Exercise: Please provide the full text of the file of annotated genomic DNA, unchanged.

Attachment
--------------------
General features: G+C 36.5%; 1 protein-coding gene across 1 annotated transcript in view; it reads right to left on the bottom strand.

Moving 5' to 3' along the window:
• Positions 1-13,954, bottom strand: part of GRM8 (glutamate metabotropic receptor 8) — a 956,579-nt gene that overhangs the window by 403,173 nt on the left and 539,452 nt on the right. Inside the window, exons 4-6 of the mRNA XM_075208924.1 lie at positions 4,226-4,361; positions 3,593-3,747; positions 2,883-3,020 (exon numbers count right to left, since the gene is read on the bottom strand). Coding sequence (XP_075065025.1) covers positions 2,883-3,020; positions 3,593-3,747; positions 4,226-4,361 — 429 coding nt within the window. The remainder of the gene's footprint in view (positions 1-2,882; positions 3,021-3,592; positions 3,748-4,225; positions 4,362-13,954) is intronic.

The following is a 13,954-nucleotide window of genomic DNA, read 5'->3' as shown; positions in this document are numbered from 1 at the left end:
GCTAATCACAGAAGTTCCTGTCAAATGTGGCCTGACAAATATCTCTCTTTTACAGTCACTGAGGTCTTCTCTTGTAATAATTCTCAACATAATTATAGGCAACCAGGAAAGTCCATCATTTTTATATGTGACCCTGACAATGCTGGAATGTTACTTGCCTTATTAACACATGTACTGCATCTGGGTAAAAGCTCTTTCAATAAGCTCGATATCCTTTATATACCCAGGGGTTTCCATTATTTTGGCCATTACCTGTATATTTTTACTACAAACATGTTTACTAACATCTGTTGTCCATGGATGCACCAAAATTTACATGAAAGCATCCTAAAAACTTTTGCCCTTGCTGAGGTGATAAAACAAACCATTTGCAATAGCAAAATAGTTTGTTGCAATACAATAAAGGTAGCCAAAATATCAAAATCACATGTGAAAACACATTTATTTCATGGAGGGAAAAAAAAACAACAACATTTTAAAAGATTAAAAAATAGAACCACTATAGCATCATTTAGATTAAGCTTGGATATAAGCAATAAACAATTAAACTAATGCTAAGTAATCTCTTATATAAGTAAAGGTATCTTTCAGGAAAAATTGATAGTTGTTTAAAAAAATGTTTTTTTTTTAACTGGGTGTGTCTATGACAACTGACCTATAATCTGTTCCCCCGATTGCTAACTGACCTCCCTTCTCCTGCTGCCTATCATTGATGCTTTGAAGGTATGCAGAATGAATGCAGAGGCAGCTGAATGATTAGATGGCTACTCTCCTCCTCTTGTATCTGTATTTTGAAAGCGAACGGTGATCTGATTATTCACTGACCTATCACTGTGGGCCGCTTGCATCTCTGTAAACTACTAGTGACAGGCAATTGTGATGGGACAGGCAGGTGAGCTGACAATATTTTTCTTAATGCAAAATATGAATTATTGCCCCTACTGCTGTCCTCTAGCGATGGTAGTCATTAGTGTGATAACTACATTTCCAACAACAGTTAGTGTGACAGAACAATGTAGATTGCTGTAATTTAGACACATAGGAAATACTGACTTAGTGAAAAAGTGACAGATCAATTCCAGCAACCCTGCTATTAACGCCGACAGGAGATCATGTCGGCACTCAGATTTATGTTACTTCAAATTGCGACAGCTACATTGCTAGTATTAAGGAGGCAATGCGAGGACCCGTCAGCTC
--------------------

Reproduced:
General features: G+C 36.5%; 1 protein-coding gene across 1 annotated transcript in view; it reads right to left on the bottom strand.

Moving 5' to 3' along the window:
• Positions 1-13,954, bottom strand: part of GRM8 (glutamate metabotropic receptor 8) — a 956,579-nt gene that overhangs the window by 403,173 nt on the left and 539,452 nt on the right. Inside the window, exons 4-6 of the mRNA XM_075208924.1 lie at positions 4,226-4,361; positions 3,593-3,747; positions 2,883-3,020 (exon numbers count right to left, since the gene is read on the bottom strand). Coding sequence (XP_075065025.1) covers positions 2,883-3,020; positions 3,593-3,747; positions 4,226-4,361 — 429 coding nt within the window. The remainder of the gene's footprint in view (positions 1-2,882; positions 3,021-3,592; positions 3,748-4,225; positions 4,362-13,954) is intronic.

The following is a 13,954-nucleotide window of genomic DNA, read 5'->3' as shown; positions in this document are numbered from 1 at the left end:
GCTAATCACAGAAGTTCCTGTCAAATGTGGCCTGACAAATATCTCTCTTTTACAGTCACTGAGGTCTTCTCTTGTAATAATTCTCAACATAATTATAGGCAACCAGGAAAGTCCATCATTTTTATATGTGACCCTGACAATGCTGGAATGTTACTTGCCTTATTAACACATGTACTGCATCTGGGTAAAAGCTCTTTCAATAAGCTCGATATCCTTTATATACCCAGGGGTTTCCATTATTTTGGCCATTACCTGTATATTTTTACTACAAACATGTTTACTAACATCTGTTGTCCATGGATGCACCAAAATTTACATGAAAGCATCCTAAAAACTTTTGCCCTTGCTGAGGTGATAAAACAAACCATTTGCAATAGCAAAATAGTTTGTTGCAATACAATAAAGGTAGCCAAAATATCAAAATCACATGTGAAAACACATTTATTTCATGGAGGGAAAAAAAAACAACAACATTTTAAAAGATTAAAAAATAGAACCACTATAGCATCATTTAGATTAAGCTTGGATATAAGCAATAAACAATTAAACTAATGCTAAGTAATCTCTTATATAAGTAAAGGTATCTTTCAGGAAAAATTGATAGTTGTTTAAAAAAATGTTTTTTTTTTAACTGGGTGTGTCTATGACAACTGACCTATAATCTGTTCCCCCGATTGCTAACTGACCTCCCTTCTCCTGCTGCCTATCATTGATGCTTTGAAGGTATGCAGAATGAATGCAGAGGCAGCTGAATGATTAGATGGCTACTCTCCTCCTCTTGTATCTGTATTTTGAAAGCGAACGGTGATCTGATTATTCACTGACCTATCACTGTGGGCCGCTTGCATCTCTGTAAACTACTAGTGACAGGCAATTGTGATGGGACAGGCAGGTGAGCTGACAATATTTTTCTTAATGCAAAATATGAATTATTGCCCCTACTGCTGTCCTCTAGCGATGGTAGTCATTAGTGTGATAACTACATTTCCAACAACAGTTAGTGTGACAGAACAATGTAGATTGCTGTAATTTAGACACATAGGAAATACTGACTTAGTGAAAAAGTGACAGATCAATTCCAGCAACCCTGCTATTAACGCCGACAGGAGATCATGTCGGCACTCAGATTTATGTTACTTCAAATTGCGACAGCTACATTGCTAGTATTAAGGAGGCAATGCGAGGACCCGTCAGCTC